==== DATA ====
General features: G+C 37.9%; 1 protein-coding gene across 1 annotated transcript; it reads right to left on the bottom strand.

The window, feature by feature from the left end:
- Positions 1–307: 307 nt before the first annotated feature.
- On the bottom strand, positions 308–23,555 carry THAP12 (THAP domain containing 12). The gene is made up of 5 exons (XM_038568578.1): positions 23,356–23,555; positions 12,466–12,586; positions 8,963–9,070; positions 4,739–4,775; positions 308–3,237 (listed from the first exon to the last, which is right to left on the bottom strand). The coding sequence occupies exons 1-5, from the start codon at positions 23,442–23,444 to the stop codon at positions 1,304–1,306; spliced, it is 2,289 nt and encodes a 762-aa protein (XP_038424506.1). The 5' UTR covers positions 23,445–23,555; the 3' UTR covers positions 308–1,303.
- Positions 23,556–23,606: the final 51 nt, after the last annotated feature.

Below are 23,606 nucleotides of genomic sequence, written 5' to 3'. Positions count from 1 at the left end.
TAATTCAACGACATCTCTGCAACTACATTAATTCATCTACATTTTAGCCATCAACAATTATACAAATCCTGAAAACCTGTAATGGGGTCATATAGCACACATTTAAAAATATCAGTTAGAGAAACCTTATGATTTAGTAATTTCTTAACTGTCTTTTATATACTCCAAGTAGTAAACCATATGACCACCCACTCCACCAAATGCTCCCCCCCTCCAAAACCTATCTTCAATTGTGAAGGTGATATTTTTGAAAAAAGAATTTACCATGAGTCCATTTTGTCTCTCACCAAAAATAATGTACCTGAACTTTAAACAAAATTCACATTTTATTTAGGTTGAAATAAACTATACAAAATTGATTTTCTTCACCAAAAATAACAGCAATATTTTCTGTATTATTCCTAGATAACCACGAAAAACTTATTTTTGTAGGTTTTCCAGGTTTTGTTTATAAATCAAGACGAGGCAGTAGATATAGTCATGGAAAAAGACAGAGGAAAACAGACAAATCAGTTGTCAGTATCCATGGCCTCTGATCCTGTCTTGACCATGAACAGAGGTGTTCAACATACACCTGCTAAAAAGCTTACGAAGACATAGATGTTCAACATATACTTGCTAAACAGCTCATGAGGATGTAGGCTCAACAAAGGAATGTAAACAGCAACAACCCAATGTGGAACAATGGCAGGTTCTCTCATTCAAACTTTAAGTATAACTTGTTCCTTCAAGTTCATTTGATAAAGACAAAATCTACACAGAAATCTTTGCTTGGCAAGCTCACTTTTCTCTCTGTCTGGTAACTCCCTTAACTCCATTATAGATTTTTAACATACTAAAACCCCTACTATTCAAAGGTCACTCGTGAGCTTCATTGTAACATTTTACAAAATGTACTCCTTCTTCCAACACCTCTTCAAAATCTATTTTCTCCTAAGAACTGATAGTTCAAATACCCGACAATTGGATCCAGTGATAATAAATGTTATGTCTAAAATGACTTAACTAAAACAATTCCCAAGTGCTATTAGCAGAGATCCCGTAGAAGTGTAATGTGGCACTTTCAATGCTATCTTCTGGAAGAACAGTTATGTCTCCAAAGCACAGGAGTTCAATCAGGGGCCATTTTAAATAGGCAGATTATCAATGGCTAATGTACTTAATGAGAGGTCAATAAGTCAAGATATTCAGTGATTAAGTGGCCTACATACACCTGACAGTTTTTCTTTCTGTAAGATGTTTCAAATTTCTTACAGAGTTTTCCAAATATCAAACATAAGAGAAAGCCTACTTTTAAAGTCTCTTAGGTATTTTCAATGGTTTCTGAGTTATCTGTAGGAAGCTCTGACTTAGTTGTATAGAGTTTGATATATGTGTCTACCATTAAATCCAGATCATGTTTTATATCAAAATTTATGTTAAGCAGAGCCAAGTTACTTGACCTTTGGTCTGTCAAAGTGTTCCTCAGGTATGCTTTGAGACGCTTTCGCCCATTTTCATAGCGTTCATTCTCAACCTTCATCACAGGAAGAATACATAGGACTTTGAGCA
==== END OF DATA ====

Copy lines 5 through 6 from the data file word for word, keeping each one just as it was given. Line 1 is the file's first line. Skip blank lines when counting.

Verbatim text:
- Positions 23,556–23,606: the final 51 nt, after the last annotated feature.

Below are 23,606 nucleotides of genomic sequence, written 5' to 3'. Positions count from 1 at the left end.